SQL Server parallelism on server level and MAXDOP

Recently, at a SQL Server conference, the parallelism topic was brought up. One of the participants in the conversation expressed opinion that once the parallelism for the SQL Server instance is disabled, there is no way a query will be executed in parallel.

At the time I just expressed my doubt and my hope that this statement was not true.

So, just now I found some time to test this case. Here is how it goes:

Let’s say you have a SQL Server 2005 installed on a dual core machine. The default setting of the installation is Max degree of parallelism set to 0. (i.e. uses all possible cpu cores).

Let’ execute the following query:

USE AdventureWorks
GO
SELECT *
FROM Sales.SalesOrderDetail sod
INNER JOIN Production.Product p ON sod.ProductID = p.ProductID
ORDER BY Style
GO

So, the query optimizer chooses parallel execution.

Now, let’s set the server level degree of parallelism to 1 by using the following query:

EXEC sys.sp_configure N'max degree of parallelism', N'1'
GO
RECONFIGURE WITH OVERRIDE
GO

And after the parallelism is set to 1 on a server level, let’s execute the same query as before, but this time let’s use the OPTION(MAXDOP x) setting.

USE AdventureWorks
GO
SELECT *
FROM Sales.SalesOrderDetail sod
INNER JOIN Production.Product p ON sod.ProductID = p.ProductID
ORDER BY Style
OPTION (MAXDOP 2)
GO

So, if we look at the query plan, we notice that the query is still executed in parallel.

What is the bottom line?

The server level setting CAN be overwritten on a query level. It only makes sense, when we think about it: if one can override the server level setting when it is set to 0, then why wouldn’t we be able to override it when it is set to 1?

Note: there are 3 levels of managing parallelism:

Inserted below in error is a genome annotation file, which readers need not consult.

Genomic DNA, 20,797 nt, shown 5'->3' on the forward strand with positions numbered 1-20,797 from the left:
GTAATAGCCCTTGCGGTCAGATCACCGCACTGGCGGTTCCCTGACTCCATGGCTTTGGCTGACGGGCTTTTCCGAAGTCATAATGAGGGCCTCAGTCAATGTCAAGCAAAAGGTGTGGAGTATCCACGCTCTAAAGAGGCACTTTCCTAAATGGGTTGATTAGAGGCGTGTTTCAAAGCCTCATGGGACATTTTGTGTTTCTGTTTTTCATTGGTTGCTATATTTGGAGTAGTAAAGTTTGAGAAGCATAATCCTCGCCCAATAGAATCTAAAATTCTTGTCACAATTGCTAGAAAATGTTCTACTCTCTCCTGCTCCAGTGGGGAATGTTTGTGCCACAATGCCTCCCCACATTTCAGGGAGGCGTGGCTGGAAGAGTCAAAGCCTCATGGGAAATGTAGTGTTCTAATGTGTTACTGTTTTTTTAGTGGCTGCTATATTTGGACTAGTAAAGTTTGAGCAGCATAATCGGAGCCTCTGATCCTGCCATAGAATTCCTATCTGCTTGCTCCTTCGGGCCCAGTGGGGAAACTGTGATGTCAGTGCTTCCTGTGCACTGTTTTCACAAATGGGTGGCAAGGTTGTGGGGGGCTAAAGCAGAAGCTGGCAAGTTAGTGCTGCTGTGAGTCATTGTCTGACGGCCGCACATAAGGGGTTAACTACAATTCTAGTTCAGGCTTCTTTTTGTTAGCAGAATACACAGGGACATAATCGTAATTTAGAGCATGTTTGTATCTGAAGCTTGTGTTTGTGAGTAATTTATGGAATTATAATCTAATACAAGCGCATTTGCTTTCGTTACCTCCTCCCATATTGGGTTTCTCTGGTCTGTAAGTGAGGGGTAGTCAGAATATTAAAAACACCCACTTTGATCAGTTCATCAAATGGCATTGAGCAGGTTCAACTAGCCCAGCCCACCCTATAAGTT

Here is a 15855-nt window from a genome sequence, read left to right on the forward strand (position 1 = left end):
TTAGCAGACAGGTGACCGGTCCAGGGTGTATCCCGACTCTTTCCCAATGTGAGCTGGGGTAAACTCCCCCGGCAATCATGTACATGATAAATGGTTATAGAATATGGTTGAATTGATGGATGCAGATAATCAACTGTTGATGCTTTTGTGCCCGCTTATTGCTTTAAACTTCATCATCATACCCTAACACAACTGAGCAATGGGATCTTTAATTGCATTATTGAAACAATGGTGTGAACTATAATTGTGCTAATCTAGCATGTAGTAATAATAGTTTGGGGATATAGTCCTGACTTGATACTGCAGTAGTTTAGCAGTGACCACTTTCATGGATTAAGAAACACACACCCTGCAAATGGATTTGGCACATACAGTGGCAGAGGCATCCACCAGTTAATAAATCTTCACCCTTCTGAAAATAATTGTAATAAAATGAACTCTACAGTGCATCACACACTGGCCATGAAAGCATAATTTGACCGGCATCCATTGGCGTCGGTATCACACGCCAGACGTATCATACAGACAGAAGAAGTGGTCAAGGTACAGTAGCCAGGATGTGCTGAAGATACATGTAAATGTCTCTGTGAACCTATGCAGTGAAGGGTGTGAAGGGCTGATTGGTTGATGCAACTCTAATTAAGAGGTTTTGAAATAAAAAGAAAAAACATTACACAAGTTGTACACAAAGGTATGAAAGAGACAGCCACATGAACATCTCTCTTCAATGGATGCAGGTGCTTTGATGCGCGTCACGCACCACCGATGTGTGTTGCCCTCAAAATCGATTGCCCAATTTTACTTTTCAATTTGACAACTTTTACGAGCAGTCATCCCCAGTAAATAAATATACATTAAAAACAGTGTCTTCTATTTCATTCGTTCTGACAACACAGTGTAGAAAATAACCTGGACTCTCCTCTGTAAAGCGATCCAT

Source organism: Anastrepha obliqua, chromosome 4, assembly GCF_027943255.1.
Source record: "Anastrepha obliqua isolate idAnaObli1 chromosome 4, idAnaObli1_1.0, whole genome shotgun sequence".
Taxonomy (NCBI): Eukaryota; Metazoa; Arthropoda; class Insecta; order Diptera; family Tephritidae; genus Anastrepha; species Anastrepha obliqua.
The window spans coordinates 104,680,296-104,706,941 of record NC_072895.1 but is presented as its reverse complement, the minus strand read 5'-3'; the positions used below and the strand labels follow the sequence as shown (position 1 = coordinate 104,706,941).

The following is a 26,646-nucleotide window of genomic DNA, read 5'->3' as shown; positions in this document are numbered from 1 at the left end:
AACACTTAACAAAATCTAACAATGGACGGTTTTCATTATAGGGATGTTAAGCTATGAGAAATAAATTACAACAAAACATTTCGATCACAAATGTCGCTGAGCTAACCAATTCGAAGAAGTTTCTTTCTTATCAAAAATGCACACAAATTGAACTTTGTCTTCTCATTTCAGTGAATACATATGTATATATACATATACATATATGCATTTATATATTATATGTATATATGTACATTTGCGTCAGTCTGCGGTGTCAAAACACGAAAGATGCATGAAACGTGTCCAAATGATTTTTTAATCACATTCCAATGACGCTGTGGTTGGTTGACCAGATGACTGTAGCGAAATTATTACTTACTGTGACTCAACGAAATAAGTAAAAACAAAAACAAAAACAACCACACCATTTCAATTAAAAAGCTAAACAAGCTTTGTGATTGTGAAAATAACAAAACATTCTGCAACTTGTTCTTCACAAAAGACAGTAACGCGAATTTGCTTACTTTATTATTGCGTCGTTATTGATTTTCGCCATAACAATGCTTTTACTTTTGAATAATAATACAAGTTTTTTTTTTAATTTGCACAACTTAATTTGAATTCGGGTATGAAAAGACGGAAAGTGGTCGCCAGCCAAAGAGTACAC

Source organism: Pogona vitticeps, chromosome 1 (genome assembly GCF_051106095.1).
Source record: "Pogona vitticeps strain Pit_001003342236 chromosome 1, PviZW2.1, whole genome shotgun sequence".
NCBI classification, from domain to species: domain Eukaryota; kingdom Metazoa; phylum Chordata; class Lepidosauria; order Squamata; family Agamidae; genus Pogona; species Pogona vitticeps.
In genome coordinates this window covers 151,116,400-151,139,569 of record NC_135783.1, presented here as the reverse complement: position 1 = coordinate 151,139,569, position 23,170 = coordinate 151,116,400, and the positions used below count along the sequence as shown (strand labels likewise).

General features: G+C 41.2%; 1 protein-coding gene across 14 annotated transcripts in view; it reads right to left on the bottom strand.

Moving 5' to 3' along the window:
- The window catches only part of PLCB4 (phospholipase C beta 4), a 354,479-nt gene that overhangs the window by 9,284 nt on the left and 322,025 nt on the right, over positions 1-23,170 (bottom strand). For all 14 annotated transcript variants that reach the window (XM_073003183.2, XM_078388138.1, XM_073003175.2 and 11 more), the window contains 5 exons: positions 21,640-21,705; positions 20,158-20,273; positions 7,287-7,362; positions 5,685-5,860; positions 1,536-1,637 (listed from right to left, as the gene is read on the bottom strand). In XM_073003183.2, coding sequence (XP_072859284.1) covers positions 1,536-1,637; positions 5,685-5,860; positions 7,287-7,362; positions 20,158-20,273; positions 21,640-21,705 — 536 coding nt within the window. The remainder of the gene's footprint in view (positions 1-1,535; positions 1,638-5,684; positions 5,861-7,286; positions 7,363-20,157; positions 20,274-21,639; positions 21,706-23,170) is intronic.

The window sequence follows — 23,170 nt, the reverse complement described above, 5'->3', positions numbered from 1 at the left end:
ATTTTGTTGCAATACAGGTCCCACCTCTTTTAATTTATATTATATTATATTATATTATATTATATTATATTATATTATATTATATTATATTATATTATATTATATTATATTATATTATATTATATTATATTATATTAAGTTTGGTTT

• on a server level
  • on a query level
  • on an index level

 

 

2 comments to SQL Server parallelism on server level and MAXDOP

  • Hi,
    Do you mind to describe further what is the different if we set the server level degree of parallelism to 1? Does it mean SQL Server will only run using 1 CPU processor, if the server has 2 processor?

    Do you mind to explain further on “What is the bottom line?”. I do not really understand why it being overwritten. Thanks and appreciated.

    • Feodor

      Jimmy,
      parallelism in SQL Server is a ‘make it or break it’ asset, and the full control of it can only bring endless benefits to the database system.

      I am preparing a blog post on parallelism soon, but for now let me describe it with a few words: parallelism is the ability of queries to take advantage of more than one CPU unit during execution. (by ‘CPU unit’ I mean CPU core, since SQL Server is core aware and not CPU aware)

      Having said that, let me go in a bit of detail on levels of parallelism.

      As I stated in the article above, the parallelism can be controlled on a several levels:

      on a server level
      on a query level
      on an index level

      The server level is the most ‘generic’ one, i.e. can be overwritten by the rest.
      Then you can specify MAXDOP option in the query definition, and it will overwrite the server setting during execution.
      Also, you can specify the parallelism level for each index, and this will also be effective during the query execution, while using the index, regardless of the MAXDOP option of the query itself.

      Hm, this comment got a bit ahead of my article which is coming soon. :)

      Feodor